Bela Lugosi flower in bloom
Paul Paradis, CC BY-SA 3.0, via Wikimedia Commons

Ghost Plant

Monotropa uniflora or ghost plant derives its common name from its unique cadaveric white coloring. This is because ghost plant is a parasitic perennial and does not contain the green pigment chlorophyll. Instead of generating energy from sunlight it instead forms mutualistic relationships with certain fungi and mycorrhiza deriving energy from photosynthetic trees. To add to this plant phantasmal image, it can grow in very dark environments as it does not require sunlight giving it an even more ghost like appearance. So, if there’s something strange in your neighborhood, who you gonna call?

(This one grows in RBG’s Nature Sanctuaries!)

ghost pipe plant, transparent/white growing from ground

Bat Flower

Tacca chantieri or bat flower is a  strange orchid with long thin strands that protrude from two ear like petals and other odd assortments of strange morphological features the sum of which looks a plant from a strange science fiction film or Stephen King novel. It also has a weird purple/black sheen to the flower that glistens and makes it look perfect as an addition for the floriferous favorites of Dracula’s castle but don’t let that drive you batty.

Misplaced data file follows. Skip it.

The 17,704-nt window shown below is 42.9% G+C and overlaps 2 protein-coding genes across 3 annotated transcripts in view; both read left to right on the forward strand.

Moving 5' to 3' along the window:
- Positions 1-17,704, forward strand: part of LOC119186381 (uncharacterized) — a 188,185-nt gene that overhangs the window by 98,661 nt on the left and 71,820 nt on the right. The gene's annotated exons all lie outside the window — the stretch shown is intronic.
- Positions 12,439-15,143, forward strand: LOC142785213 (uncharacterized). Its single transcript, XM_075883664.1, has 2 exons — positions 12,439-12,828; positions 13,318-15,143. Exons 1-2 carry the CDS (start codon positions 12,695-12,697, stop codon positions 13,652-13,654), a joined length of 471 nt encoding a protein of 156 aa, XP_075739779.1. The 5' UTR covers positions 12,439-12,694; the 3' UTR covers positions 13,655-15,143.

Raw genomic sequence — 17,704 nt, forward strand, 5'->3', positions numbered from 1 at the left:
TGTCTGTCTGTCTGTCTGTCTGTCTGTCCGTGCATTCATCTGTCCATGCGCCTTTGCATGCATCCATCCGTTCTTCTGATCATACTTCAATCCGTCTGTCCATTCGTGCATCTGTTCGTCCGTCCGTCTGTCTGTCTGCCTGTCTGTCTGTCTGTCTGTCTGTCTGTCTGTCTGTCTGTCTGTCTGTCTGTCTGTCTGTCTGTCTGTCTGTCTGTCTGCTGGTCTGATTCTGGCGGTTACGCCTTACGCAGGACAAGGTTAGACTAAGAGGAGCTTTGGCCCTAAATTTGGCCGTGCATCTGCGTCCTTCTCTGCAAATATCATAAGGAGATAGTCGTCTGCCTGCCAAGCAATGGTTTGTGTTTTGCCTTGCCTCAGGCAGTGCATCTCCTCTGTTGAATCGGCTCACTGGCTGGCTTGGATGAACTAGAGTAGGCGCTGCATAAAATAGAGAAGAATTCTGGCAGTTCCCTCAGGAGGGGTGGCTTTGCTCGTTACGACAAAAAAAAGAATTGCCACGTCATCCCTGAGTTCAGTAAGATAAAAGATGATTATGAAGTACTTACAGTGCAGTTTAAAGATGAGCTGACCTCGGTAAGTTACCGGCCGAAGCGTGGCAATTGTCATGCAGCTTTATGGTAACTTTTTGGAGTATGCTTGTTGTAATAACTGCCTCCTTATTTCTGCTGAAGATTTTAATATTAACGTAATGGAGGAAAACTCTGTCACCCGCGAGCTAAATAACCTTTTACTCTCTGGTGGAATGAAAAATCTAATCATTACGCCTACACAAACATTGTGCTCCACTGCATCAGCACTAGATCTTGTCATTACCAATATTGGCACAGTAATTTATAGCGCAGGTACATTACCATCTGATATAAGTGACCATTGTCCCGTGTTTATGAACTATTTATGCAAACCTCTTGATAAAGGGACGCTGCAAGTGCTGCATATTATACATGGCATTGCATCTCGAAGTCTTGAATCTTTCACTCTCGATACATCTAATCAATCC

almost black coloured flower shaped like a bats wings, with strands emerging from centre
Ronincmc, CC BY-SA 4.0, via Wikimedia Commons

Devil’s Claw

Proboscidea louisianica, better known as devil’s claw, is an annual herb deriving its name from the fruit which are capsules up to 10cm long with a long narrow curving beak. As a fruit dries the beak splits into two distinct horns which can be up to 30cm in length and resemble large claws. These hooked fruits attach to the fetlocks of animals such as horses, cattle, pigs, and sheep which then spread the seed through their movements. Let us hope they don’t attach so easily to the infamous cloven hooves of he who walks backwards during a witch’s sabbat as it’s easy to get hooked on this plant.